Breathing-related sleep disorder is characterized by a clinical complaint of excessive daytime sleepiness or insomnia or both. These symptoms result from periodic cessation of breathing (apnea), diminished amplitude of airflow (hypopnea), or increased work of breathing (upper airway resistance syndrome). These findings can be confirmed only during polysomnographic studies, although clinical history from the patient or bed partner may include breathing pauses or gasps. Other typical clinical symptoms include loud snoring and daytime sleepiness characterized by long, unrefreshing naps, as well as shorter episodes of inadvertent sleep.
Obstructive sleep apnea syndrome typically occurs in overweight, middle-aged men, who frequently have evidence of hypertension or cardiovascular disease. Reduced muscle tone during sleep and reduced airway patency due to obesity or craniofacial abnormalities lead to a collapse of the airway during inspiration. The cessation of breathing and resulting decreases in oxyhemoglobin saturation lead to arousal. This pattern may recur hundreds of times per night. Central sleep apnea syndrome, in which apneas occur with diminished central drive for respiration, occurs more commonly in individuals with congestive heart failure or central nervous system disorders, such as cerebrovascular disease. Although it clearly represents a physical condition, breathing-related sleep disorder is included as an Axis I condition in DSM-IV to facilitate the differential diagnosis of hypersomnia.
Behavioral/psychotherapeutic treatment Behavioral interventions for sleep apnea involve general avoidance measures, sleep position training, and weight loss. Most central nervous system depressant drugs aggravate sleep-related breathing disorders and increase oxyhemoglobin desaturation. Patients with sleep apnea should avoid sedative-hypnotics and alcohol 4-6 hours before bedtime (Guilleminault et al. 1984; Scrima et al. 1982).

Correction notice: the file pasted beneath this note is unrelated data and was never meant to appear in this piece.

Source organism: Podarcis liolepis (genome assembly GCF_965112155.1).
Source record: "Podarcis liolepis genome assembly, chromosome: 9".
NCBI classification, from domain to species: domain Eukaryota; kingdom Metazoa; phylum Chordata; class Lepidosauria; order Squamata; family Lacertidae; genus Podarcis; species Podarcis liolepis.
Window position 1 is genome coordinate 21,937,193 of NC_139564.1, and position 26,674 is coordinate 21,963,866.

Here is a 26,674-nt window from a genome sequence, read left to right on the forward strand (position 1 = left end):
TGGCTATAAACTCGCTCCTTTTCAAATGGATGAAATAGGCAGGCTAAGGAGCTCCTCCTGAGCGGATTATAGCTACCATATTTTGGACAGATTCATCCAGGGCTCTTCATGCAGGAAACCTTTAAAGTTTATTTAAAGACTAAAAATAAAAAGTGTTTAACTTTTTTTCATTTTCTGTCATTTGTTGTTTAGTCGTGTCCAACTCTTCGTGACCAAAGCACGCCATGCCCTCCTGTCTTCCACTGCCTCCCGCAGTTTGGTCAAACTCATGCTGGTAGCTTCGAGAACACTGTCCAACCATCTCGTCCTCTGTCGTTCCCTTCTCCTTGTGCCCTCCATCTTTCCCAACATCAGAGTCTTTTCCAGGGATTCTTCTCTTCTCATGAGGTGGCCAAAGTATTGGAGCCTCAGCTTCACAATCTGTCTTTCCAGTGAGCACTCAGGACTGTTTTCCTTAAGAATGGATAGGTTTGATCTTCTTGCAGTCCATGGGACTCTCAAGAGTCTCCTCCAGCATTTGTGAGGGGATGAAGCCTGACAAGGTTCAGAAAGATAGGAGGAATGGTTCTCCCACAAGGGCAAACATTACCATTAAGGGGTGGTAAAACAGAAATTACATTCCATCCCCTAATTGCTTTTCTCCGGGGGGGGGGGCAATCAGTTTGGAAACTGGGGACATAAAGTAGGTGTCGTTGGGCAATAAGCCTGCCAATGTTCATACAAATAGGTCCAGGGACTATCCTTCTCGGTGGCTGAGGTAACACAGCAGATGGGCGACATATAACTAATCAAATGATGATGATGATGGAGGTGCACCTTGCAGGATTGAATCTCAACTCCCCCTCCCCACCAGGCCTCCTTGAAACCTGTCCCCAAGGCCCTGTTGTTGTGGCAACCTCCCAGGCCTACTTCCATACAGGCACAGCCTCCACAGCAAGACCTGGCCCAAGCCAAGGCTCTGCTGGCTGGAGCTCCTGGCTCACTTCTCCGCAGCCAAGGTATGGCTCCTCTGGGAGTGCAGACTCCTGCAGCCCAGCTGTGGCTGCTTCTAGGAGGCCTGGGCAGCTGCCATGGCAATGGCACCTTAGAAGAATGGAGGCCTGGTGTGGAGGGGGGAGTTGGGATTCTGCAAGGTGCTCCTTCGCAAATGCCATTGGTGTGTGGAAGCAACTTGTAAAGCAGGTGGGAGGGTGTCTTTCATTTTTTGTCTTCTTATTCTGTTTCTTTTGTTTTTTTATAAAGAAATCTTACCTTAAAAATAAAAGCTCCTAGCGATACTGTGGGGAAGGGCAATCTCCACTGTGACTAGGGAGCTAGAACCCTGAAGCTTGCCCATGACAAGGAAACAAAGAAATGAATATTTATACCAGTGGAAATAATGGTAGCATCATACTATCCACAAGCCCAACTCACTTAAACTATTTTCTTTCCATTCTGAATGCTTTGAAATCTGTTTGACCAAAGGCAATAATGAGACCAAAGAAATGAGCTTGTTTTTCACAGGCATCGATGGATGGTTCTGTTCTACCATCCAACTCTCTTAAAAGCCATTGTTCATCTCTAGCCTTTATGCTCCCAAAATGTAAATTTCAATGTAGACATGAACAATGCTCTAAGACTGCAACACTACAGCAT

Snoring and respiratory disturbances are typically worst when the patient sleeps in the supine position. Some patients, usually those of normal weight, may have sleep apnea that is strictly positional in nature. Interventions aimed at changing sleep posture should benefit these patients. A common home remedy is to sew a tennis ball into the back of a pajama to discourage the patient from sleeping on the back. Training to avoid the supine position can also be achieved with a gravity-sensitive position device that triggers an alarm whenever the patient is in the supine position. In one study, 10 patients with positional sleep apnea reduced their sleep apnea by about half after a single night of sleep position training, and 6 patients completely eliminated their apnea (Cartwright et al. 1985). A similar conditioning procedure was used to train patients with sleep apnea to resume breathing whenever there was a cessation of airflow for more than 5 seconds or a decrease in oxygen saturation below 90% (Badia et al. 1988). This procedure yielded a modest reduction in the duration, but not the frequency, of apneic events and a corresponding improvement in oxyhemoglobin saturation.